Today I caught up with an old friend and her many children, visited a former professor at Miami, had lunch with one of my former students, and then went for a long walk around campus with Ruthie to see how things had changed.
While the whole day was surreal, talking to once-babies-now-kids I haven’t seen in six years and taking a walk past brand new buildings on my way to my old dorm, one moment was quite strange.
My former professor, Tom Romano, and I were enjoying coffees in a library cafe, entertaining Ruthie with stories and bits of our lunches, when a clean-cut guy approached our table and said, “Shana?”
I drew a panicky blank at my complete and total lack of recognition of this person, and as I stood to greet him, I suddenly had an inkling of who he was.
Benji? I asked myself. Surely this dress-shirted man with a clean shave couldn’t be the Benji of my college days, a long-haired hippie of a boy who roomed for years with my very closest college friend, Joey. Surely this could not be lava-lamp-loving Benji, who hung blankets from his ceiling that complemented the blue twinkle lights Joey always favored.
But as I did the old introducing-my-companion-without-introducing-you trick, he confirmed my suspicions by introducing himself as Ben.
“Ben Meissner,” I said to Tom. “Benji,” I added, looking at ‘Ben’ quizzically.
“Yeah, I had to give up on my hopes and dreams and conform,” he quipped. “I’m back here finishing my degree now in the business school.” I tried not to look as stunned as I felt by this–long-haired, marijuana-loving Benji was a business major?!
We talked for a few moments and then he left, and I sat back down, a little disoriented by this blast from the past, a guy I haven’t seen in 10 years, who reminded me so strongly of a person whose absence I most keenly feel when I visit Miami.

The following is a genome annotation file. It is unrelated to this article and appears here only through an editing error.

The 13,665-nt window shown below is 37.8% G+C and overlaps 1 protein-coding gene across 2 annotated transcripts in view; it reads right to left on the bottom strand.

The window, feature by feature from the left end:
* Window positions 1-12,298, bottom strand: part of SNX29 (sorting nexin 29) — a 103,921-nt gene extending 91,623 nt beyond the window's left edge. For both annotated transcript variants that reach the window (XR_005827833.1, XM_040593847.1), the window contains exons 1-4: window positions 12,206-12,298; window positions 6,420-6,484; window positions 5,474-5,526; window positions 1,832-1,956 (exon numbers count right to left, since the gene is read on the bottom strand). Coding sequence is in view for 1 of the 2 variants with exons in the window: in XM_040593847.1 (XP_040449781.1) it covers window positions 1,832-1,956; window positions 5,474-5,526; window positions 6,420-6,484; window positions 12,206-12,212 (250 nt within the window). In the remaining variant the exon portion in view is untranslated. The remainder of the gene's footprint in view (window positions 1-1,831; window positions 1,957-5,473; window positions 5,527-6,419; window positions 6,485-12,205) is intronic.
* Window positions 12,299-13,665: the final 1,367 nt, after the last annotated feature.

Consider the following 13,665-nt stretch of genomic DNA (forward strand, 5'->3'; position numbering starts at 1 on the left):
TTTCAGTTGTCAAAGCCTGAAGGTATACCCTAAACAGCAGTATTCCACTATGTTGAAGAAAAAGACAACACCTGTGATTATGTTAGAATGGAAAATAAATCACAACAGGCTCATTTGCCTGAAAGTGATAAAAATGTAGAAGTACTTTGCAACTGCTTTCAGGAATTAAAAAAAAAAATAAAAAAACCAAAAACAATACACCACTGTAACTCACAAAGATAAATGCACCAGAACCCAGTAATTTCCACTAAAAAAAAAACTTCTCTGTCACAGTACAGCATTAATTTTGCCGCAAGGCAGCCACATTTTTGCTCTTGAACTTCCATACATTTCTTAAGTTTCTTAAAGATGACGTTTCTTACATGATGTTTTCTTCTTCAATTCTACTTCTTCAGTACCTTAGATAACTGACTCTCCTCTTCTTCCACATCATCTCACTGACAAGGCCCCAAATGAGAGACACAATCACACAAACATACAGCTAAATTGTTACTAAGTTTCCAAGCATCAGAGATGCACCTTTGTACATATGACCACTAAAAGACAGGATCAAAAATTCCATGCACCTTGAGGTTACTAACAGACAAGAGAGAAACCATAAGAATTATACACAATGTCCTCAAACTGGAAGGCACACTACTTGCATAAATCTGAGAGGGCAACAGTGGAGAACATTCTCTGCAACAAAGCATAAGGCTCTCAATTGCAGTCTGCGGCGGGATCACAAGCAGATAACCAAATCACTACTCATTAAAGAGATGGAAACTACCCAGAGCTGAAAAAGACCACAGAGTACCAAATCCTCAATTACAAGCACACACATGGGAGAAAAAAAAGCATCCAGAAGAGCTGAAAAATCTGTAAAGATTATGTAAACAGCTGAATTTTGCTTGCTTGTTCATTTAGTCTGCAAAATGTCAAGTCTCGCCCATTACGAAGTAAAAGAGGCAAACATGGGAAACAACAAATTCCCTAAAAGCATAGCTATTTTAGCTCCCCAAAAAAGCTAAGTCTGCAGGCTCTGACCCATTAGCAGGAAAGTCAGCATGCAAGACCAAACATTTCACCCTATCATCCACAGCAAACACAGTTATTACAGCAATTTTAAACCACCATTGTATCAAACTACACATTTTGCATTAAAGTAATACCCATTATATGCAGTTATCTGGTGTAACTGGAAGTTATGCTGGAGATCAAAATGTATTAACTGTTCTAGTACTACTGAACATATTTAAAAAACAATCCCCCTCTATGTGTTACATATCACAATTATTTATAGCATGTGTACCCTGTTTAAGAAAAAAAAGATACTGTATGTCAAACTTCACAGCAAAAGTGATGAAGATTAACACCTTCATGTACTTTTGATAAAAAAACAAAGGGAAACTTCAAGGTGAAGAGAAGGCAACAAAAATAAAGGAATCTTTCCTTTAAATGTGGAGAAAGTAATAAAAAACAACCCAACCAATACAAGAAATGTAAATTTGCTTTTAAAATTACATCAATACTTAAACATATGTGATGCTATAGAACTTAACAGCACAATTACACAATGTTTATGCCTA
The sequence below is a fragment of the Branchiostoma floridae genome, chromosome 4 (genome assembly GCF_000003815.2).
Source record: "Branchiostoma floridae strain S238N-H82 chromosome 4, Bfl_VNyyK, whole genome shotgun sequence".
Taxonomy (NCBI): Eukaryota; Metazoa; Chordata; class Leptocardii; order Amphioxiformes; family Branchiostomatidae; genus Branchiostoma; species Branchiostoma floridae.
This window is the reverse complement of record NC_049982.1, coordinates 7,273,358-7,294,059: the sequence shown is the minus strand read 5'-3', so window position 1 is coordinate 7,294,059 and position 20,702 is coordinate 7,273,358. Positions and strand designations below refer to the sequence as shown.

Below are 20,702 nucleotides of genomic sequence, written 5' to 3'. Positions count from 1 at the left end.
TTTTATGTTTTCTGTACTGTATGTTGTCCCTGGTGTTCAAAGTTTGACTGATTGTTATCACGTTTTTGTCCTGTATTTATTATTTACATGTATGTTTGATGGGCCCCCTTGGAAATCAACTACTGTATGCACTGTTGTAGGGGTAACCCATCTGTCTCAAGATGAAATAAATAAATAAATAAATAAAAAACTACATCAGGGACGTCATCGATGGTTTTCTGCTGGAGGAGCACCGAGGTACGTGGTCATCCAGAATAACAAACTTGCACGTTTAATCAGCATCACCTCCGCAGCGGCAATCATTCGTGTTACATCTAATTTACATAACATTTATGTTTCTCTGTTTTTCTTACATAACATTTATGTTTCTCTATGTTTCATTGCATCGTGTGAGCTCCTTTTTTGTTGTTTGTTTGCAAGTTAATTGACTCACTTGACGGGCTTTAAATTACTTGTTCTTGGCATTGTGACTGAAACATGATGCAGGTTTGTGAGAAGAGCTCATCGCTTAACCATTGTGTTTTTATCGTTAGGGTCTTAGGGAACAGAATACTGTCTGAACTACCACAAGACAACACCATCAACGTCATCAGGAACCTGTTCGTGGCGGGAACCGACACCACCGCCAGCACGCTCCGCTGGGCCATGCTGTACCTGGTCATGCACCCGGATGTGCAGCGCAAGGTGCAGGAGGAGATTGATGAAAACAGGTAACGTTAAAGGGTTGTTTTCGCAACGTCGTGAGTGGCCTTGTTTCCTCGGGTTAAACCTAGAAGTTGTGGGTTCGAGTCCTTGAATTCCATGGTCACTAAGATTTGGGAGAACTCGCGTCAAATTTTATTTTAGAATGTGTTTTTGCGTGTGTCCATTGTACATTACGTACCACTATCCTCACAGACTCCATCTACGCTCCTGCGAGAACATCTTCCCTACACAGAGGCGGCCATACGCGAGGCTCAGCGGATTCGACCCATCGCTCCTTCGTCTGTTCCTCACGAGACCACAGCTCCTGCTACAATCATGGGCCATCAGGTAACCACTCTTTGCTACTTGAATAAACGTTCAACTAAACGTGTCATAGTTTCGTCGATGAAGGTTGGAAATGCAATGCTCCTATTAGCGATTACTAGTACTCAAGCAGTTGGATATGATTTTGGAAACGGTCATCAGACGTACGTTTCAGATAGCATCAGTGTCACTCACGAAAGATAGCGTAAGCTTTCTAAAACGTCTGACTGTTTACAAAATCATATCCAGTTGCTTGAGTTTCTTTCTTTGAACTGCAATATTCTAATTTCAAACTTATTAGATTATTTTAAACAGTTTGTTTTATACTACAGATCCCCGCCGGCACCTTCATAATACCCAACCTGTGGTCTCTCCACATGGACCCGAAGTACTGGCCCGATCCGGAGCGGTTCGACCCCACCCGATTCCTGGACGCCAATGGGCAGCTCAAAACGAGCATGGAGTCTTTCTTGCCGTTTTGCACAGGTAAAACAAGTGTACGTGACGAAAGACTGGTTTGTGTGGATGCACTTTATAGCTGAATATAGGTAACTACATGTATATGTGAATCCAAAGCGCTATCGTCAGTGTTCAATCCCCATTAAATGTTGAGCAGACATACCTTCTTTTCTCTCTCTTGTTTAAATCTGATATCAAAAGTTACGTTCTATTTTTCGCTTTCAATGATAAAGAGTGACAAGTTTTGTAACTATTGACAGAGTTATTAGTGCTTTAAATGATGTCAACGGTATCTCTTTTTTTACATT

I explained to Tom that Benji had been my friend Joey’s roommate.
“Ah, Joey,” Tom said. He looked at me earnestly. “I remember now. I remember your face that Monday, in EDT 427, you sitting on the right side of the classroom.”
I wasn’t surprised by his recall–it is always very detailed. Tom, like me, was remembering a Monday nearly 10 years ago, a Monday on which our campus returned to classes after learning that Joey had committed suicide over the weekend. I was surprised that Tom remembered that day of class when I have absolutely no recollection of it. The only thing I remember about the weeks after Joey’s death is the fact that I couldn’t sleep with the lights off.
Hours later, I am thinking about that chance meeting with Benji, who left Miami after Joey’s death and is only now returning to finish his degree all these years later. A meeting that was perhaps more than chance, since it took place during my first visit to Miami in years, during which I just so happened to bump into Benji, of all people.
As I think about that moment now, I wish I’d talked to Benji about Joey. I haven’t had anyone to talk to about him for years, and if anyone knew Joey as well as I did, it was Benji. It would’ve been a relief to talk with someone about how much I wish Joey had gotten to come to my wedding, or meet Ruthie, or have his own wedding I would’ve attended and his own babies I would’ve surely adored.
But the moment slipped by. Time went on.
Later, I walked past the dorm Joey and I had both lived in, past the dining hall we’d visited so often, down the path across Western campus we’d traipsed together so many times. I passed the field of daffodils we played ultimate frisbee on, the science building we’d had our mad chemistry professor in, the bus stop we spent so many raining mornings waiting at. I felt 10 years younger, gone back in time to my 20-year-old self. I remembered the feeling of youthful optimism I’d always felt in my friend’s company.
I remembered Joey today, as I do many days, and I ached for his loss, still, these many years later.